Jim: My grandfather was a dentist, and my Grandmother always used to get upset when people would make a comment like he wasn't a doctor.

Richard: How come you're not, yeah a doctor. Well I'll tell you I, the one thing about dentistry is you're getting me off on the subject. One of the things dentists do is to create smiles for people, and I think one of the greatest things a person can present to anybody else is a smile and I just feel that I did that for people and uh as a result that was a part of my uh doing. My other part that I think can bring smiles to people if they so desire and that is that I believe that Jesus Christ is my savior and by believing that I've got all kinds of things to look forward to. Man, it's exciting so I can smile when I've got problems, I can smile when I haven't got problems, and I can think about smiling another later on.

Jim: They always talk about how there are no atheists in foxholes.

Richard: Yeah, I've heard that. Now I'm not sure, I would think, I wasn't in foxholes, I was close enough to draw combat pay, the artillery shells could go over the top of me, but the rifles couldn't reach me, but I still was what in a combat zone. So I didn't get into the, the foxholes, but I can believe that something like that would scare you into believing, I don't want to go to hell I've got it right here.

Jim: When you were over there, was your faith a big part of your life then or was this something new?

Richard: Yes. Yeah in fact the night that I was to leave England for Europe we were lined up waiting to get on a boat and then we were told, "No, that boat's saved for somebody else." I guess that they needed that on the front better more than us, so we were turned around put back in the barracks for the night. The next day we did get on a boat, going across the channel. It was Christmas day and we had C-Rationed Turkey, C-Ration you know is a cans, and I was complaining and then I heard about what happened to the ship that we were supposed to have gotten on the night before, it had hit a mine in the channel and about nine guys had died and I don't know how many get wet. So I thought, "Well, hey you know ,maybe somebody's looking out for me." Got into Europe, we did a night jog to get where we wanted to go and that's where you're traveling with a little tiny lights and all this sort of stuff. The German's have they, well we called it the Bed Check Charlie, it was a pursuit plane that came over every night just about bedtime, and if there were any lights it shot 'em up. It went over us, we heard it shoot up a convey behind us and I thought, "You know, the Lord's got a message here for me, maybe I better say thanks and, and plan on serving him as I can." So that's, that was part of my build up as far as my faith is concerned.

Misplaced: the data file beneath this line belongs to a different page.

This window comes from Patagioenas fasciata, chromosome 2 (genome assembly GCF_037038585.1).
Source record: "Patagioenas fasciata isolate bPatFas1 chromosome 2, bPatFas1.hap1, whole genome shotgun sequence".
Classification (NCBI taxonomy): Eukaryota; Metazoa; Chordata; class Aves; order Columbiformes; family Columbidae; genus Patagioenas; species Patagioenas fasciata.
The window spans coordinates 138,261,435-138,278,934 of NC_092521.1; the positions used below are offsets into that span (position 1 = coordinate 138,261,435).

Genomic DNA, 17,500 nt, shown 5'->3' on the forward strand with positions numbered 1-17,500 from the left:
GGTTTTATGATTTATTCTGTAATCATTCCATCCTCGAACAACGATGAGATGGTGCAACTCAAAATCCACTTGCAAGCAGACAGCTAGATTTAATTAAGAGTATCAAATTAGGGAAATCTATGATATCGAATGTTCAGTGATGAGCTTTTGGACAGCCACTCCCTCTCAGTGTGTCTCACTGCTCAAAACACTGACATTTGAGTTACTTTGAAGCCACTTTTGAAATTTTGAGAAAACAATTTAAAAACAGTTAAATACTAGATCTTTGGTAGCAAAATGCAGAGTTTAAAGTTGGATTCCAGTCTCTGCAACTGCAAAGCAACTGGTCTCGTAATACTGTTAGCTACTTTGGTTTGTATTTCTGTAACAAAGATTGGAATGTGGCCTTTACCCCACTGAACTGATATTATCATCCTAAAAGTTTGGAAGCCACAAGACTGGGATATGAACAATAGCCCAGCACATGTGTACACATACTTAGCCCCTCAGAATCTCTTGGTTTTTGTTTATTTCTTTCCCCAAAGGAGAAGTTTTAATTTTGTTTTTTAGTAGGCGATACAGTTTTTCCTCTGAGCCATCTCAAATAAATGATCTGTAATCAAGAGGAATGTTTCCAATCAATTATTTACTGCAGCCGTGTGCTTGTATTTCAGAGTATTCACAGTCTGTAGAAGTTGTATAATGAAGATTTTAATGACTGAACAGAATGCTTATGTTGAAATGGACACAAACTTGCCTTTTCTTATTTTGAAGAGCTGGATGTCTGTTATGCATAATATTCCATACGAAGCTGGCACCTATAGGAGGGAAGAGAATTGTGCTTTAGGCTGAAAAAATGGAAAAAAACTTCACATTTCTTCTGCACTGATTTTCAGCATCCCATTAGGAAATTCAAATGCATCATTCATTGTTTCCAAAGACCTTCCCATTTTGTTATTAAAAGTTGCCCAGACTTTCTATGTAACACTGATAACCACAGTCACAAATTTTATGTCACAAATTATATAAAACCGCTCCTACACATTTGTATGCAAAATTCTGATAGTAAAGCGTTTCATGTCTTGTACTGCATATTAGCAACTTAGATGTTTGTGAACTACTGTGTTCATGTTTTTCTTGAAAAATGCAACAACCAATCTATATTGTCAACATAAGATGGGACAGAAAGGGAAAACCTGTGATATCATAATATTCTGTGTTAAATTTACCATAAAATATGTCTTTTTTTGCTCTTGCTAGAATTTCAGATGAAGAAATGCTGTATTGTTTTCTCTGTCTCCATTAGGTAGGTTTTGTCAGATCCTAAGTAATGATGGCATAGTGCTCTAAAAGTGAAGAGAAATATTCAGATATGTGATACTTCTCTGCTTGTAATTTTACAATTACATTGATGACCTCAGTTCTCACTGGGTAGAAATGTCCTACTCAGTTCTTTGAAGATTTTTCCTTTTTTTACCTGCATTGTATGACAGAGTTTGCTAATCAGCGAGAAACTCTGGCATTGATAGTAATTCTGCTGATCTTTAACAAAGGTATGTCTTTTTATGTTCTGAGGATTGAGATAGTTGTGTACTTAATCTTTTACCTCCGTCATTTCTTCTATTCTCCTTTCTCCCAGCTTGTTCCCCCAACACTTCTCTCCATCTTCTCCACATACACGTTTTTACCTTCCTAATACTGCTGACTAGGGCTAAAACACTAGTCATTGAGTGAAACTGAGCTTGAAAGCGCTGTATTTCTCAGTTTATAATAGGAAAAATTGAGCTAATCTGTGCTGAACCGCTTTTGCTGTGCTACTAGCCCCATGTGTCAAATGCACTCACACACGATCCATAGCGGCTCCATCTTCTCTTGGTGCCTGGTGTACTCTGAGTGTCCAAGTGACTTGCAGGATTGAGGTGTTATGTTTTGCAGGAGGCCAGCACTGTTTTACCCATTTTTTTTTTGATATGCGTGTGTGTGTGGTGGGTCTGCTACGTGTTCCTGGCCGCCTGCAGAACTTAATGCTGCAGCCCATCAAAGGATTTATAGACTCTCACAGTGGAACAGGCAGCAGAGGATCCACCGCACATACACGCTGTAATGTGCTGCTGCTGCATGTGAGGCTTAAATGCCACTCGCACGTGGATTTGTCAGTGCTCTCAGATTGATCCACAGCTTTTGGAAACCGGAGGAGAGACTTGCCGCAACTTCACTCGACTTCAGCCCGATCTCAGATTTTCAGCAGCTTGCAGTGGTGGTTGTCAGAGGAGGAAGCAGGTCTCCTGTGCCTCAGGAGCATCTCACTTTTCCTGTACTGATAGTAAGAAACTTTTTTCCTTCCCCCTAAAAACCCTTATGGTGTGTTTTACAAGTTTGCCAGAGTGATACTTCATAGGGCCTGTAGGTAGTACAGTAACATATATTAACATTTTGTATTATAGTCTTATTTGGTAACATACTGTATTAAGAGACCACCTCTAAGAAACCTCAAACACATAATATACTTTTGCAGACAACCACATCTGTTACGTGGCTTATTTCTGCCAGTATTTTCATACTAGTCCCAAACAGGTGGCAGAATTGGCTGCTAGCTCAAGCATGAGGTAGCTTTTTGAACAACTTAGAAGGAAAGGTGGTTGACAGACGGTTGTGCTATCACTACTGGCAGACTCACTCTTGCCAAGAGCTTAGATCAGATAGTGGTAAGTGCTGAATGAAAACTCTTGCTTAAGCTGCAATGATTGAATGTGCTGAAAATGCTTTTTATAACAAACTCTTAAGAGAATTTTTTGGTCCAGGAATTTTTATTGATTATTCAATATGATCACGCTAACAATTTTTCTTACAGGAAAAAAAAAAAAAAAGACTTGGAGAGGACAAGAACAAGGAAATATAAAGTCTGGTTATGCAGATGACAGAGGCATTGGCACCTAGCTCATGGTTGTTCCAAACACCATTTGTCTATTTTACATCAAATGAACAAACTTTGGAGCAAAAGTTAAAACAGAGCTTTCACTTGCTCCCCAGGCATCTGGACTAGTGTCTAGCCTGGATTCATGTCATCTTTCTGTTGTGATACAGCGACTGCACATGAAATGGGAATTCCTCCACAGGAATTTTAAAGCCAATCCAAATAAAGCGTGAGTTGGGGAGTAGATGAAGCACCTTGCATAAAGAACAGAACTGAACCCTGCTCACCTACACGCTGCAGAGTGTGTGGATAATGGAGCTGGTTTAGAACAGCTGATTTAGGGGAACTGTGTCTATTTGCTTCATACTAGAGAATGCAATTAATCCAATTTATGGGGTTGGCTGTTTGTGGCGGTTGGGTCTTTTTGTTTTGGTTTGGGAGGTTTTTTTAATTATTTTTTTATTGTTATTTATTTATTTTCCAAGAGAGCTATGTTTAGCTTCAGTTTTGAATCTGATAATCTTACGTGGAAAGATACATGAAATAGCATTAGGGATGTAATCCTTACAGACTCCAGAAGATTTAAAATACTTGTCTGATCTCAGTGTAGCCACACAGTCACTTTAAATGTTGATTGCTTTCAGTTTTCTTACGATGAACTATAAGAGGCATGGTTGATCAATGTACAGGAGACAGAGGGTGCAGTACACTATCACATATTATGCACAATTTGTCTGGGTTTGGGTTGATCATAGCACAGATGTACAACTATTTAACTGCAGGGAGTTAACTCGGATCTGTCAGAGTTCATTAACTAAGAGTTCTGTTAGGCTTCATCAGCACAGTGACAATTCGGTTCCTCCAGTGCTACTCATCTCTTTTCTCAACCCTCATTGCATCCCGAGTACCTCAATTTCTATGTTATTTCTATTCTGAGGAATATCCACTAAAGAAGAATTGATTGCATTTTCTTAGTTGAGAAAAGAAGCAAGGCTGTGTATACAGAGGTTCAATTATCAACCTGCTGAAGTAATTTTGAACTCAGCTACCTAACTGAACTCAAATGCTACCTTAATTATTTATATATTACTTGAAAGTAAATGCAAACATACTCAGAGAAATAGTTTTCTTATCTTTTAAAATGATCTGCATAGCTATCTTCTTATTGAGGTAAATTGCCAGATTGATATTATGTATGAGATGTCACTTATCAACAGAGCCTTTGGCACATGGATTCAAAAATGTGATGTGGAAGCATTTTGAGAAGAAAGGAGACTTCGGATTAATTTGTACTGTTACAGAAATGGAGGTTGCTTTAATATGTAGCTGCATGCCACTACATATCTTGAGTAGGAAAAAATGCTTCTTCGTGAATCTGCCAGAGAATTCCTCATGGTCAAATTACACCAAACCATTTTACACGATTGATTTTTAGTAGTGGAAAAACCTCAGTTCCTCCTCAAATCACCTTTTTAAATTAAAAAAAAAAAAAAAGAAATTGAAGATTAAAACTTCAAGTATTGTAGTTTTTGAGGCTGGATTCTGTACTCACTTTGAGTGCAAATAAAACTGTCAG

Jim: It sounds like knowing a little bit about what you went through over there that, that something else it must've been on your mind was that girlfriend.

Richard: Well of course. That's why, let's see, I wrote a letter about every day and that's why you see those two boxes of letters, she saved 'em all.

Jim: What did setting down to write those mean to you?

Richard: Well, it was a case of telling her that I was thinking about her, that I was planning to make a life with her and that I was hoping that she was doing the same thing. And I figured you know she was in college. At the college there were about 5,000 red hot air cadets, you know, I thought, "Man, she's got to fight those guys as well and keep me in mind." So I thought, "Well maybe if I can write enough good stuff she'll read that instead of paying attention to them."

Interviewed by Jim Peck, producer of The Idaho Homefront: World War II

walmart logoFunding provided in part by Wal-Mart Stores, Inc., The Laura Moore Cunningham Foundation, Anne Staton Voilleque in memory of her Uncle Keith Ingalls, and by contributions from these supporters of Idaho Public Television: The Shelton Foundation, Pete and Freda Cenarrusa, Jane Pritchett, and Gritman Medical Center. Special thanks to Bob Wakefield.